Cumulative frequency graphs present a plot of flow or concentration on the x-axis, against the frequency of occurrence of that value or lower on the y-axis. This may be thought of as the frequency of compliance with any given value. While time series graphs provide an overview of behaviour, cumulative frequency graphs provide a more informative summary of treatment performance.

The *Cumulative Frequency Graphs *command on the Context-sensitive menu first presents a sub-menu of sampling regime options (similar to the Statistics sub-menu), as shown below:

Clicking on any of the options opens the Quick Graph Setup dialog box (similar to the Time Series Graphs setup box), where the parameter of interest can be specified. The graph can be plotted for inflows and/or outflows, and the time-step can be specified, regardless of the time-step used to create the model. Cumulative frequency graphs can be plotted for flows and concentrations, but not for loads, so both lists contain fewer options than before.

The dialog is shown below.

The cumulative frequency graph below shows inflow and outflow TSS concentrations for a pond treatment node downstream from another storage. There are substantial periods of zero flow, due to evaporation from this pond and further upstream. When flow is zero the concentration is undefined, leading to truncated curves of the form shown. The use of flow-based sub-samples in cases such as this is described in Flow Based Sub-Samples.

Properties of the graph can be modified using the edit button . Editable properties include colours, scales and displayed parameters. A graph can be moved, resized (within limits), and captured like any other window. It can also be copied to the clipboard () for pasting into other applications, or sent directly to a printer ().

Water quality standards will be displayed on the graph when they are active. They can be turned on or off using the check boxes on the Water Quality Standards definition box, accessed by the ** Water Quality Standards** command on the

*Catchment*menu. On a cumulative frequency graph, water quality standards take the form of a shaded exclusion zone bounded by the specified concentration and compliance frequency. A cumulative frequency curve that enters the shaded zone does not comply with that standard.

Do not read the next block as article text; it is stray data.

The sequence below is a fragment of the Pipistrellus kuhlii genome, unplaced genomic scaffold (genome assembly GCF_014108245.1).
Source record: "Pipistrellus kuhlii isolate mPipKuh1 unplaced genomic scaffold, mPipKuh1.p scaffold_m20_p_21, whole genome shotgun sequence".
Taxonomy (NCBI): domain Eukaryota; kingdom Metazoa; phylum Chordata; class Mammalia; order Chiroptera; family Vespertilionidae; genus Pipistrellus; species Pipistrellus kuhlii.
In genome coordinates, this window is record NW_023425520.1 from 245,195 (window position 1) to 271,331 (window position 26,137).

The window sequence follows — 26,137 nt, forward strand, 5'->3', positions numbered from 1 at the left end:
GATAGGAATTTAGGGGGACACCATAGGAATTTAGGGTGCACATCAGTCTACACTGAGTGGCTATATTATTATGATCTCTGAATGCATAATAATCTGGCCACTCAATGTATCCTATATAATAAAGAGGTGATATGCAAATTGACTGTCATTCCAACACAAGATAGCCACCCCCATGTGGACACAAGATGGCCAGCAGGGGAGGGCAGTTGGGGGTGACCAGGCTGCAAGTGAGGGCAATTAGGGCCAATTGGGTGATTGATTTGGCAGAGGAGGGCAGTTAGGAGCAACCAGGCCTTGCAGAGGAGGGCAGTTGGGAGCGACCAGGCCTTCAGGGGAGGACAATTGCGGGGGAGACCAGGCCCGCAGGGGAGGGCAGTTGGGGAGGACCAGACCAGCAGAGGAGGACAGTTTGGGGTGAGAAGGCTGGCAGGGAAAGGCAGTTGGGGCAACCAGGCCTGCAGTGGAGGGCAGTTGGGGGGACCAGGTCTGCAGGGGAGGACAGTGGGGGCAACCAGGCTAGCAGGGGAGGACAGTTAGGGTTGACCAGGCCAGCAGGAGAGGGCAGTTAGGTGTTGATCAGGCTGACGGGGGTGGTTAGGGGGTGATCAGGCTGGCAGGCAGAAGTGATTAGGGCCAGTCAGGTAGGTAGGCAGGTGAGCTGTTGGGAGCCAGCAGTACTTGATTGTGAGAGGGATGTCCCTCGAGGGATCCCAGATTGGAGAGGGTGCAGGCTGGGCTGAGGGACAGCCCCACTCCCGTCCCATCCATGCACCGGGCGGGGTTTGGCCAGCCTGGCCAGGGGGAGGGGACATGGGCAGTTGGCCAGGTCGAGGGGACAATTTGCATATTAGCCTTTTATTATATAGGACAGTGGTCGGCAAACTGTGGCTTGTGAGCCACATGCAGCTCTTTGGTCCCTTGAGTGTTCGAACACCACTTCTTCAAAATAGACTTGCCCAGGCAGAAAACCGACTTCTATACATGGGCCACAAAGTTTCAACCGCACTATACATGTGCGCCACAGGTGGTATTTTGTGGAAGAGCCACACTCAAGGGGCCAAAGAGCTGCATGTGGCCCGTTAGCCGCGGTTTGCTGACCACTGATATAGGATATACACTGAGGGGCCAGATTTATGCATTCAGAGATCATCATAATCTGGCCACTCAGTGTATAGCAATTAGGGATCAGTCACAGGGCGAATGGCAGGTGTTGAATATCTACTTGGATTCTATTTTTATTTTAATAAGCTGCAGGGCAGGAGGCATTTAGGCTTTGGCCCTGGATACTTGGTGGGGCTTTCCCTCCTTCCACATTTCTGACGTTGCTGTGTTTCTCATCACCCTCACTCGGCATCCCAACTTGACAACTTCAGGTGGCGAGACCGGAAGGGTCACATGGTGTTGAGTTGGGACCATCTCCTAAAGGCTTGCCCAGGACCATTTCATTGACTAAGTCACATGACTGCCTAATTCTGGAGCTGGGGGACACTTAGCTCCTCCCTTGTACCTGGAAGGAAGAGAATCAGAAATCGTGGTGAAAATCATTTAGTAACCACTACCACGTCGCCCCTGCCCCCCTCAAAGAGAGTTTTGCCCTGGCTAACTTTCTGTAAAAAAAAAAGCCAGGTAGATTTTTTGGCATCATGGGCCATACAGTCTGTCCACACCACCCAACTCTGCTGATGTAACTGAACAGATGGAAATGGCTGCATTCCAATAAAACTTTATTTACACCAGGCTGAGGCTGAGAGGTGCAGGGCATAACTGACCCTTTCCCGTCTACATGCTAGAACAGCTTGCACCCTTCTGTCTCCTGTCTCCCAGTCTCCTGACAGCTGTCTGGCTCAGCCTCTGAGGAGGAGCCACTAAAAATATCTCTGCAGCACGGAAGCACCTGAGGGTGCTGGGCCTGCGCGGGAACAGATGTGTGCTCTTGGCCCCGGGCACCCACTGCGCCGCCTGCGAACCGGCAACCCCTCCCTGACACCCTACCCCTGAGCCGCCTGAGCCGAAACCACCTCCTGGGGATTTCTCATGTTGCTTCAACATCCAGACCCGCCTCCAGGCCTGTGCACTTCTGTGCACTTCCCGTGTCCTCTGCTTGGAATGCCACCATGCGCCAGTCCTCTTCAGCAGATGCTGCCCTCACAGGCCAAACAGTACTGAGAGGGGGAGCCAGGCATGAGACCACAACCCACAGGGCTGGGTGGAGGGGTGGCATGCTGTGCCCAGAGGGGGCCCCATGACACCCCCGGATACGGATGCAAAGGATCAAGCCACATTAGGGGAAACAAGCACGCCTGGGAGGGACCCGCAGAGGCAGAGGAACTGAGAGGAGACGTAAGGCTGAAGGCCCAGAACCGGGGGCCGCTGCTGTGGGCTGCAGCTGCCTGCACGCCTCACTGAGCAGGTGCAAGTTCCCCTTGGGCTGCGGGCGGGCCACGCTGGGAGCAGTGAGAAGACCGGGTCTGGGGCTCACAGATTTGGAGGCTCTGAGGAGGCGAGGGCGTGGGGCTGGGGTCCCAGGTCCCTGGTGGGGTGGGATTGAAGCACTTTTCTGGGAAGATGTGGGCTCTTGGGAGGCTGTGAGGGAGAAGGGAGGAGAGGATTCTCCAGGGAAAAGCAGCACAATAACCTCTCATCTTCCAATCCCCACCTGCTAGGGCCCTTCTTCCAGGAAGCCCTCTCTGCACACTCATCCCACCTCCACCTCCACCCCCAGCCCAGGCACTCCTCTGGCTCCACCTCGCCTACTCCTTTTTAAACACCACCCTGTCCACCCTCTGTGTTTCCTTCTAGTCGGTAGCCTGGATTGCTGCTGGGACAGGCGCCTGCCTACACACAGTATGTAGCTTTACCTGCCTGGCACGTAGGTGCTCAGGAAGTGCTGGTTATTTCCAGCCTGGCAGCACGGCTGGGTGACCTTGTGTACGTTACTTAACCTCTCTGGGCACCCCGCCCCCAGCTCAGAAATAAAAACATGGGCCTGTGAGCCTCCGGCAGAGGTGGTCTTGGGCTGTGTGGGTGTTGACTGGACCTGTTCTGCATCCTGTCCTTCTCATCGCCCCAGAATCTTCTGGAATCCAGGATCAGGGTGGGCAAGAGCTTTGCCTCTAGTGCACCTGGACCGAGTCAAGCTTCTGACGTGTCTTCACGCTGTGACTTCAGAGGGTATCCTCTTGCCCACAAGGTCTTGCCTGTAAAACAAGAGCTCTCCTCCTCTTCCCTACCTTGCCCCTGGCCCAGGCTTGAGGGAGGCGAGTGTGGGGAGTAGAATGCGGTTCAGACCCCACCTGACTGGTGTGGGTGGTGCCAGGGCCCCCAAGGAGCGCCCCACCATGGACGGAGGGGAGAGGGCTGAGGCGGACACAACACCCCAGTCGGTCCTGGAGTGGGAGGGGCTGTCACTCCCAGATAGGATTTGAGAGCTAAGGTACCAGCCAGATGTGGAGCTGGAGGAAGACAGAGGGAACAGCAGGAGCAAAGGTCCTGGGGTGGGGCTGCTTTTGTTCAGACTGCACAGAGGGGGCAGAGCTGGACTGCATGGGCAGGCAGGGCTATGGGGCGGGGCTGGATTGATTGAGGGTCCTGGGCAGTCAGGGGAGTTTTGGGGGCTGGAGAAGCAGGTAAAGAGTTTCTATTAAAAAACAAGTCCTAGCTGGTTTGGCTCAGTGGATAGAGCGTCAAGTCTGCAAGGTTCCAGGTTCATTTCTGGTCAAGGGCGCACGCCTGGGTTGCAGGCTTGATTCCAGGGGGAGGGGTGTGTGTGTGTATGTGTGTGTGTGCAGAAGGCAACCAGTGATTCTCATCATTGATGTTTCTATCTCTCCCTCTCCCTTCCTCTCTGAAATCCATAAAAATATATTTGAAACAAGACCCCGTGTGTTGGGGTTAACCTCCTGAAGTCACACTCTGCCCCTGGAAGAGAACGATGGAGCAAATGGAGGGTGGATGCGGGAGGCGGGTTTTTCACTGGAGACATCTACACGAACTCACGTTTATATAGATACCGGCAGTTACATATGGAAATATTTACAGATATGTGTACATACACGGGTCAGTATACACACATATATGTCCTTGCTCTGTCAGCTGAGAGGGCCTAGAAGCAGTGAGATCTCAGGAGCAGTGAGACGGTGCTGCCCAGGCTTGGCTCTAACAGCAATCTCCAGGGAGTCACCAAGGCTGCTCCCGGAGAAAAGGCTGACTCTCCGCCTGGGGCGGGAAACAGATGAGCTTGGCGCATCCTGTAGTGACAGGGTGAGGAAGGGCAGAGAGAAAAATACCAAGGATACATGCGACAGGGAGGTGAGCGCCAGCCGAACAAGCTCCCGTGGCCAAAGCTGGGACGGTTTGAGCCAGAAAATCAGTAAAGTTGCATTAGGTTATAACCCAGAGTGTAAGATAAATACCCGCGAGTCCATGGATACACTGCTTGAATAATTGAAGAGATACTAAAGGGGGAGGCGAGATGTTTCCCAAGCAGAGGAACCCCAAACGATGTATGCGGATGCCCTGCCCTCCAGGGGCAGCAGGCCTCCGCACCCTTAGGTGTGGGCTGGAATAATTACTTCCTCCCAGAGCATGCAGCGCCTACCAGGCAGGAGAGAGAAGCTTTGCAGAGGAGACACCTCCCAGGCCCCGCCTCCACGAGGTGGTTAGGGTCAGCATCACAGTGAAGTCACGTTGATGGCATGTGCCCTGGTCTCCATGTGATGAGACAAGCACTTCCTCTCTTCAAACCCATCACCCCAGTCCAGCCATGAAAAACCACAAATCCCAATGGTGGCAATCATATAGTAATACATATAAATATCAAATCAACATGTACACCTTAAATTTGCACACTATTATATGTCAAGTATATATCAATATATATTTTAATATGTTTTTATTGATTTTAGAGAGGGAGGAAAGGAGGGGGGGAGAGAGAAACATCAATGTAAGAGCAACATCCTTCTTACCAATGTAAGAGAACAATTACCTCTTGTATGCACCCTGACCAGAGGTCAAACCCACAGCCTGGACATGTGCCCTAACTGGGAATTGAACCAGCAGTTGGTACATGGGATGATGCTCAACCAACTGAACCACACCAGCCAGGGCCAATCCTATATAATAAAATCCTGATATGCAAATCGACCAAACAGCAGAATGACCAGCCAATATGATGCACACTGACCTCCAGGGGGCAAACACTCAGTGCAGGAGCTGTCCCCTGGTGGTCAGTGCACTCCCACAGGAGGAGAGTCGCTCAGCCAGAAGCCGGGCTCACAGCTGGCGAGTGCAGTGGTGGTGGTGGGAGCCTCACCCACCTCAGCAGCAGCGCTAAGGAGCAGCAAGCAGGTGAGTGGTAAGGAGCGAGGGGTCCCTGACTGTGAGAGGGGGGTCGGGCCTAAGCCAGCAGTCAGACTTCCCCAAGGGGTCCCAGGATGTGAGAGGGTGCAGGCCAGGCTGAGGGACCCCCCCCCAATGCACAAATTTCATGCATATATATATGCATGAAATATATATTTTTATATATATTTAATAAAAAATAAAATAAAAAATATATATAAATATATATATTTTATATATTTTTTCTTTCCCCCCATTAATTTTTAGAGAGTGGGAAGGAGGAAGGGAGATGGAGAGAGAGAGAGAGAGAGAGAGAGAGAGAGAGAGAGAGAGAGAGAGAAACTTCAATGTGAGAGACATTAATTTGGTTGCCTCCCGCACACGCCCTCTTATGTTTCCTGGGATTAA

There are five sampling regime options for cumulative frequency graphs:

Flow-weighted Daily Mean cumulative frequency graphs are plotted from the flow-weighted daily mean data for flow and pollutant concentrations (the pollutant concentration is calculated by summing the load transported for the day, and dividing by the daily flow). This provides a summary of typical conditions within a day, and in doing so, smooths the effect of short-duration spikes in flow and/or pollutant concentration. The calculation is the same as in Music Version 1 - the command wording has been changed for greater clarity.

Daily Maxima cumulative frequency graphs are produced by extracting the maximum values for each parameter in each day, and plotting the resulting subset of data. This can be useful for purposes such as determining the magnitude and frequency of concentration spikes which occur within a receiving waterway.

Daily Sample cumulative frequency graphs are produced by taking a sample of one time-step from each day (similar to a field-sampling program). To avoid any possible effect of diurnal cycles, music Version 2.1 takes the sample at a random time on each day.

The Daily Sample graphs should be used with caution, because daily sampling may give an inaccurate impression of the effectiveness of any stormwater treatment measure which provides attenuation of flows.

Consider a wetland with a notional detention time of 48 hours. Routine daily sampling (as distinct from event-based sampling) is unlikely to catch a short storm event (say 30 minutes) at the inlet. But flows and pollutant concentrations will be elevated at the outlet for many hours after the event, and most likely will be sampled. Hence for many events the flows and concentrations at the outlet will appear to be larger than those at the inlet, contrary to the information derived from all of the data. The length of record to reliably average out this anomaly (by scoring a representative fraction of hits on the inflow peak) may be prohibitively large. Nevertheless, the daily sampling simulation closely approximates one form of sampling used in practice.

All Data cumulative frequency graphs are calculated from the entire dataset (i.e. all time-steps) at a node or link, including any time-steps in which there is no flow. The All Data cumulative frequency graphs are NOT flow-weighted.

The shape of the cumulative frequency curve depends on the selected time-step. A shorter simulation time-step leads to a wider range of simulated discharge or concentration, and a more sharply curved cumulative frequency curve. As a result, a shorter simulation time-step gives a lower discharge or concentration for a given frequency over most of the range of cumulative frequency.

Flow-Based Sub-Sample cumulative frequency graphs are calculated in the same way as the All Data graphs, except that they are derived using only the time-steps which have inflow to the treatment node or link (or outflow in the case of a source node) within a user-specified range. The flow-based sub-sample can also be used to calculate tables of statistics. Flow Based Sub-Samples describes how to specify the upper and lower flow thresholds, and how to interpret the results. This feature allows the separate analysis of baseflow and stormflow periods.